If you have planned trips like this before, then you already know that camping is the most economic option for accommodations. It is especially helpful when traveling in large groups since you don’t have to pay for multiple rooms. While it was possible to camp for next to nothing, it becomes more difficult to sleep on the ground the older you get. Since we planned some intense hikes and other physically demanding activities, we wanted to have a comfortable place to come back to each night.

Fortunately, we both have credit cards and rewards memberships that offer hotel points. After reviewing our options and checking availability, we were able to redeem reward points through IHG for three free nights. Although prices and amenities vary among brands and locations, this saved us approximately $575. Not only was it a huge savings, but it also provided a nice reprieve after long days in the sun.


Another huge perk of staying at a hotel was the free breakfast. If we had eaten at a restaurant each morning, it would have cost at least an additional $20 a day. Sometimes it was limited to continental breakfast options like fruit, yogurt, pastries, and cereal. However, many of them also had hot items so you can get a filling meal. Yet, even with limited options, it also provided great snacks for us later on in the day while we were on the trails. This alone saved an additional $150 for the week.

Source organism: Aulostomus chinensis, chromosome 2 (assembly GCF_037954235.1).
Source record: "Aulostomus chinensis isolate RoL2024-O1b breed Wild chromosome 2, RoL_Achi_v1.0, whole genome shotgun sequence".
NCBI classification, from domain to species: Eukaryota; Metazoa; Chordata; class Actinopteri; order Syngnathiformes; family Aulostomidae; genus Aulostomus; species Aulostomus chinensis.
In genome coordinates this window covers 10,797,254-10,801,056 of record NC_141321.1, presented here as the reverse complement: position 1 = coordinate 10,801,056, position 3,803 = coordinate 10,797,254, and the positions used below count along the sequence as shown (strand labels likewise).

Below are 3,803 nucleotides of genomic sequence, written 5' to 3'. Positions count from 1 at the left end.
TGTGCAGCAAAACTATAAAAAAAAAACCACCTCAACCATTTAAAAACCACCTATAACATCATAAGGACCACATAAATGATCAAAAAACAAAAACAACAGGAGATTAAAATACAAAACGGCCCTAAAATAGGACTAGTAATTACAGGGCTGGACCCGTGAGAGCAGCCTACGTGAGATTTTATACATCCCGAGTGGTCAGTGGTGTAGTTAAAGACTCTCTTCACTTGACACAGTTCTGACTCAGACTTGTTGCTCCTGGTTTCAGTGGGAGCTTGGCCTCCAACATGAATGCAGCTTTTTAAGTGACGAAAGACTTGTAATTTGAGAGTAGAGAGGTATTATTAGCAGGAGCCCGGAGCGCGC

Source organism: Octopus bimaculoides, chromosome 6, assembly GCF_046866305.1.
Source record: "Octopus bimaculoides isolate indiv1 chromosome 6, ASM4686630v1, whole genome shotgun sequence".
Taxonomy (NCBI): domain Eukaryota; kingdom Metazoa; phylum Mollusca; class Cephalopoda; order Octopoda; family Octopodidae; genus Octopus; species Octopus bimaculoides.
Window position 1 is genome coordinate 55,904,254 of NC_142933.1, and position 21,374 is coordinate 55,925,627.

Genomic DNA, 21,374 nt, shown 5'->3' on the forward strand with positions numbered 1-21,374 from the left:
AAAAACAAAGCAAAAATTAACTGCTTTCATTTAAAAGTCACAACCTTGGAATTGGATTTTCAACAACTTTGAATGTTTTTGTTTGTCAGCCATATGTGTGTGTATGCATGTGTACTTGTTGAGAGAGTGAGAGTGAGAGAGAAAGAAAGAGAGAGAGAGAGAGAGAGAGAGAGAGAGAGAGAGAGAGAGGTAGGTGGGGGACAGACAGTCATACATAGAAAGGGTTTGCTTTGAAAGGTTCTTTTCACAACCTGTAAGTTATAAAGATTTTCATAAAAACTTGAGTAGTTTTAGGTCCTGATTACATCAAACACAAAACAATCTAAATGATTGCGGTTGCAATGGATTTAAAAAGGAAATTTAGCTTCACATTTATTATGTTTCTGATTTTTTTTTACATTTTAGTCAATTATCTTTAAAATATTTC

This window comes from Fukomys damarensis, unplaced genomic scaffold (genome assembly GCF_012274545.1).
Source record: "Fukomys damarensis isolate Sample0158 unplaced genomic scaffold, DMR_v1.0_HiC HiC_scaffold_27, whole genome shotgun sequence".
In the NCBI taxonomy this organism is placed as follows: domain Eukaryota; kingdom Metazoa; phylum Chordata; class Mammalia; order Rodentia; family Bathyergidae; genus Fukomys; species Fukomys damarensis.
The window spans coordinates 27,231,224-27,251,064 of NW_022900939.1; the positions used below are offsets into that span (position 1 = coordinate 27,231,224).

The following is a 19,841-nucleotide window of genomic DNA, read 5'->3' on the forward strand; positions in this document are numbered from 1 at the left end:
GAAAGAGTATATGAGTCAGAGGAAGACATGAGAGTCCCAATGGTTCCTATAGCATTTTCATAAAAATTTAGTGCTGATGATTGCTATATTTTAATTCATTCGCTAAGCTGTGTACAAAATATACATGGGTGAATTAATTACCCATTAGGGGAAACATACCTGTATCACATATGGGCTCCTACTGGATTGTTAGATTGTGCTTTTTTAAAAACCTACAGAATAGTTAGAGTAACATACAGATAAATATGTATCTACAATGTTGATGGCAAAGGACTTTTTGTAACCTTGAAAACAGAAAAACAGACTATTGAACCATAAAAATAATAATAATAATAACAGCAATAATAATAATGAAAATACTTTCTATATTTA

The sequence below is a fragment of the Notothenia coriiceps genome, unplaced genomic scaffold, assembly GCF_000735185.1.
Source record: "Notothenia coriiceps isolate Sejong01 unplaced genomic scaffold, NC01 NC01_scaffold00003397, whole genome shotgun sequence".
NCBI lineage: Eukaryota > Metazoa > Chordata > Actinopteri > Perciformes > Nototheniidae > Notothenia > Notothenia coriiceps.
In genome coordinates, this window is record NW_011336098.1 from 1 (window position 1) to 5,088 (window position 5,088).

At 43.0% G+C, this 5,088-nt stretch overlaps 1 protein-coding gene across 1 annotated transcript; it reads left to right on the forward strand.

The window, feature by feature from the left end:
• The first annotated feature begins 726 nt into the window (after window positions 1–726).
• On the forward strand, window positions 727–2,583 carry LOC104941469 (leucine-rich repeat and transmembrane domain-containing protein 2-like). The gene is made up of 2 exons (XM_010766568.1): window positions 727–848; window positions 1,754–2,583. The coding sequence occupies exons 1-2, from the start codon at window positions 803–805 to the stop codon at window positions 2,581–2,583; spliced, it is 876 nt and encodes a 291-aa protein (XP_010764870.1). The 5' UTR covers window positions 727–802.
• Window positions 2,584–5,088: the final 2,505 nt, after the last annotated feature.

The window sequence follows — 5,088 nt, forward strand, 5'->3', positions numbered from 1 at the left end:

The next money-saving idea came from my boyfriend. Instead of eating every meal at a restaurant or grabbing takeout, we stopped at grocery stores to supply lunches and dinners. If you visit the prepared foods section, you can usually finally hot entrees, sandwiches, salads, fruit, and other satisfying meals. Not only do you save on food costs and service fees, but you also have healthier options as well. On average, we spent $15 a meal at restaurants versus $5 when we ate at local supermarkets. We did this several times, saving an estimated $50 in food expenses.


The last portion of the vacation budget is one that can quickly get out of hand if you aren’t careful. It’s easy to rack up a huge bill when you are booking tours, renting equipment, and buying souvenirs. Knowing first-hand how quickly entertainment costs can blow your budget, we carefully planned our activities to ensure we got the most out of our trip.

We both enjoy the outdoors, so hiking and exploring the parks was the perfect choice for us. Thanks to the national park pass, we saved $70 in entrance fees alone. We also stuck to budget-friendly activities that didn’t cost us a dime. We avoided the guided tours and brought our own hiking gear to keep our budget under control. Although I can’t say for certain the exact amount we saved by doing it ourselves, basic rental packages started at $30 per person.